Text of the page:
Minor league baseball falls victim to the pandemic

Oh, brother …

This story saddens me at a level I never thought I would experience. It comes from The Associated Press and it portends a grim short-term future for minor league baseball across a nation that is caught in the grip of the coronavirus pandemic.

Listen up, my friends in Amarillo, you fans of the Sod Poodles who had hoped to be flocking to Hodgetown — the city’s shiny new ballpark —  to cheer on the defending Texas League champions.

AP reports that minor league baseball experienced a 2.6 percent attendance increase in 2019. Minor league ball had more than 40 million fans for the 15th straight season, according to AP.

The 2020 season hasn’t started. There’s no prospect on the horizon when it will start, unlike what’s happening with Major League Baseball, where team owners and the players union are working on a schedule that would commence with no fans present in the stands. The AP reported:

While Major League Baseball tries to figure out a way to play this summer, the prospects for anything resembling a normal minor league season are increasingly bleak.

For minor league communities across the country from Albuquerque to Akron, looking forward to cheap hot dogs, fuzzy mascot hugs and Elvis theme nights, it’s a small slice of a depressing picture.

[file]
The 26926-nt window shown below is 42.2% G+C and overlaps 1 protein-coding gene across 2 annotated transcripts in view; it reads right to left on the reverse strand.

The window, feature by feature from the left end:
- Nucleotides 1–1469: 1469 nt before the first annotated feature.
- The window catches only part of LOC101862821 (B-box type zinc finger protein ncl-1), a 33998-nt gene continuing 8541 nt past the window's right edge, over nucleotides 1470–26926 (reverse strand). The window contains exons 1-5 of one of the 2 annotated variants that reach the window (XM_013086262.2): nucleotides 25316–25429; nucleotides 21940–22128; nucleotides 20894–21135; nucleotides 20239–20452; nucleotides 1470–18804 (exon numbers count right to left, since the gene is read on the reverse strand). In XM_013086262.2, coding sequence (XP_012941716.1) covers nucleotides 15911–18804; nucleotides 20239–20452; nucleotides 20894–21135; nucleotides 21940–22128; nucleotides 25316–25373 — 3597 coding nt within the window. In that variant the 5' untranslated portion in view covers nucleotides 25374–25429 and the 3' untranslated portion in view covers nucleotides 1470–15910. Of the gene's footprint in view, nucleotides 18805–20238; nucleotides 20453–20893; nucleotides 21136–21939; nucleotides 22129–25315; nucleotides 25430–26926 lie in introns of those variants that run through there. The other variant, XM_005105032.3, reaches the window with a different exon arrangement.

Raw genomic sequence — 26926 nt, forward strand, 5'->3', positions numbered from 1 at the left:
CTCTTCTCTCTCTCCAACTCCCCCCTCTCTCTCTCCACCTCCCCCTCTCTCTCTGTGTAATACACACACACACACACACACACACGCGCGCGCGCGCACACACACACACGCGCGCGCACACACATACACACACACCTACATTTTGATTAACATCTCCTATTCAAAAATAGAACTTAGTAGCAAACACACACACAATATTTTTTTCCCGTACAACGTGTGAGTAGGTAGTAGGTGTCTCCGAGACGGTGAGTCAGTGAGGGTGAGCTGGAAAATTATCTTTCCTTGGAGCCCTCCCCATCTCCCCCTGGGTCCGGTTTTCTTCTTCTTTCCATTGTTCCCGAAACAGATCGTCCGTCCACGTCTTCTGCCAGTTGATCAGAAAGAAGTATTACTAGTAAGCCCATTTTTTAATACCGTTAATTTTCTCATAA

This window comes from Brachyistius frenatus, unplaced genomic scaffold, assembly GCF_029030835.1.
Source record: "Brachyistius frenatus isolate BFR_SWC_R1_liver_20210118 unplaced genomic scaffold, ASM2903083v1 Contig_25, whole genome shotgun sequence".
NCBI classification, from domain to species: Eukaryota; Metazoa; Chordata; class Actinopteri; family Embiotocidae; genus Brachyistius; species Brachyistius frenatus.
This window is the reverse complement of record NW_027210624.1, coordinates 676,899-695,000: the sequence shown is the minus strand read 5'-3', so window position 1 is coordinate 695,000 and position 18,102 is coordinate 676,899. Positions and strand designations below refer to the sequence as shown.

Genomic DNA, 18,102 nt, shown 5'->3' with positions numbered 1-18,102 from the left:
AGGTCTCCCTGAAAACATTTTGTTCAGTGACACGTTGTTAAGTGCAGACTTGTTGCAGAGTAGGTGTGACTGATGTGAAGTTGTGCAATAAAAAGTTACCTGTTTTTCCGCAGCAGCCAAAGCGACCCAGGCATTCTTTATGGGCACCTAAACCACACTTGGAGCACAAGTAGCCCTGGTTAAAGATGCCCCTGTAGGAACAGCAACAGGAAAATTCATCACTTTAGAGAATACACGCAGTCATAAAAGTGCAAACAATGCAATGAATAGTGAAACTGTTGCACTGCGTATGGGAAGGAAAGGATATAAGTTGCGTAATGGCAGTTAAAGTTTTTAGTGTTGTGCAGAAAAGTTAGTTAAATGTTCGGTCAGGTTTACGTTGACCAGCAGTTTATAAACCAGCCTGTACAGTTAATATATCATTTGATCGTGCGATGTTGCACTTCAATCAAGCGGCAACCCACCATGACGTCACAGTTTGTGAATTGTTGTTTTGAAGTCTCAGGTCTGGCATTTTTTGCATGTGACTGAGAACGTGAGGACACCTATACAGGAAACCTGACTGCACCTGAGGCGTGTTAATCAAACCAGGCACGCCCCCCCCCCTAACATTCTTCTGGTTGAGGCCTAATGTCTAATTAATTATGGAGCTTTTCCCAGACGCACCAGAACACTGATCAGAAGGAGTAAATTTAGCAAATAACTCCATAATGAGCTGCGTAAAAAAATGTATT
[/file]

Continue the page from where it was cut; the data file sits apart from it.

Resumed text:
Yes, you can include Amarillo in that roster of minor league cities. Amarillo fought hard to lure the Sod Poodles from San Antonio. The team’s initial-season success in 2019 was one for the books. It was epic. The fans can’t wait for the first pitch.

Then came the COVID-19 crisis. Every single sporting league is shut down. That includes the plethora of minor leagues scattered.

When will they play ball? When will it be safe to cram fans into ballparks, sitting next to each other, allowing them to high-five and cheer when the home team scores a run or makes a spectacular play in the field?

Uhh, who in the world knows?

At this moment, it doesn’t look good. We might be in for a lost season.

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